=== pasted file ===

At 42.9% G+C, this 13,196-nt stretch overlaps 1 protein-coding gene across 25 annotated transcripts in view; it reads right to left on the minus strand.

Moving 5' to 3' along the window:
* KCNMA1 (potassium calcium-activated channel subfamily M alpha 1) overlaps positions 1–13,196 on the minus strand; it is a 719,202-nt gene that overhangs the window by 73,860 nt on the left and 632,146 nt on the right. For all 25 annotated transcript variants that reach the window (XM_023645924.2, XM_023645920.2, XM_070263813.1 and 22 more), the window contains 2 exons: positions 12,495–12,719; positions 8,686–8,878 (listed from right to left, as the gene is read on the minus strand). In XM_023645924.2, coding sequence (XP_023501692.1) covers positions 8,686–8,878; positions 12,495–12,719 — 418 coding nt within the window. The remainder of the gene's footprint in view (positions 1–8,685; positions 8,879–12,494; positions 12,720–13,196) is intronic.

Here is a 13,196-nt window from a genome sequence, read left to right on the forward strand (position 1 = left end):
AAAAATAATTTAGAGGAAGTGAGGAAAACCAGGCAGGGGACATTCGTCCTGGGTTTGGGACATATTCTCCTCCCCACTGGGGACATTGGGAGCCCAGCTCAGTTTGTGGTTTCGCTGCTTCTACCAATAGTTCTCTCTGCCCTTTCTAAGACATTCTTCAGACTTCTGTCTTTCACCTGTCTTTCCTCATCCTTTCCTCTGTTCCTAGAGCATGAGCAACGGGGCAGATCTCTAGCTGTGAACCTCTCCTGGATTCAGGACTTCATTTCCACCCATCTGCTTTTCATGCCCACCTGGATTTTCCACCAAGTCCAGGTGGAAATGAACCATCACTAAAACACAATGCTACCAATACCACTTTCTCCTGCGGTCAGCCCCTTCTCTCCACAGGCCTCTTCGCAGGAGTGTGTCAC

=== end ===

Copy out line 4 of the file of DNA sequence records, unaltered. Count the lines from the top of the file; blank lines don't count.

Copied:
Here is a 13,196-nt window from a genome sequence, read left to right on the forward strand (position 1 = left end):